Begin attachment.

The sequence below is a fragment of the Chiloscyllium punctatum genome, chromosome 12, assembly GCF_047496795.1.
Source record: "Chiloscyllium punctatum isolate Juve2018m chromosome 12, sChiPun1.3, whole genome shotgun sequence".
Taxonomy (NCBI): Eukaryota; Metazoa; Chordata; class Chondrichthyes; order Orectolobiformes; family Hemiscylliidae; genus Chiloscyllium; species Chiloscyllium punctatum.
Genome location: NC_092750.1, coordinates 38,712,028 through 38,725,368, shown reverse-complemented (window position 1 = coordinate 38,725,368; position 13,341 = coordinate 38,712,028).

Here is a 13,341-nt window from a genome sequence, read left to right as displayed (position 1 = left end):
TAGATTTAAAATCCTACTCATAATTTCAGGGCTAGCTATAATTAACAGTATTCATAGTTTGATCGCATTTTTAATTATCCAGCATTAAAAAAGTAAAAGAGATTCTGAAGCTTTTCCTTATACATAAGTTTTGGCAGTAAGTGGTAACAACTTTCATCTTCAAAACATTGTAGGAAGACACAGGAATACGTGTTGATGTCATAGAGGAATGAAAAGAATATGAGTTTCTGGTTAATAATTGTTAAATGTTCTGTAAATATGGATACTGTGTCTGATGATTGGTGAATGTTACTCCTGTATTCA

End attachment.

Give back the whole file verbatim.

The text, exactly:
The sequence below is a fragment of the Chiloscyllium punctatum genome, chromosome 12, assembly GCF_047496795.1.
Source record: "Chiloscyllium punctatum isolate Juve2018m chromosome 12, sChiPun1.3, whole genome shotgun sequence".
Taxonomy (NCBI): Eukaryota; Metazoa; Chordata; class Chondrichthyes; order Orectolobiformes; family Hemiscylliidae; genus Chiloscyllium; species Chiloscyllium punctatum.
Genome location: NC_092750.1, coordinates 38,712,028 through 38,725,368, shown reverse-complemented (window position 1 = coordinate 38,725,368; position 13,341 = coordinate 38,712,028).

Here is a 13,341-nt window from a genome sequence, read left to right as displayed (position 1 = left end):
TAGATTTAAAATCCTACTCATAATTTCAGGGCTAGCTATAATTAACAGTATTCATAGTTTGATCGCATTTTTAATTATCCAGCATTAAAAAAGTAAAAGAGATTCTGAAGCTTTTCCTTATACATAAGTTTTGGCAGTAAGTGGTAACAACTTTCATCTTCAAAACATTGTAGGAAGACACAGGAATACGTGTTGATGTCATAGAGGAATGAAAAGAATATGAGTTTCTGGTTAATAATTGTTAAATGTTCTGTAAATATGGATACTGTGTCTGATGATTGGTGAATGTTACTCCTGTATTCA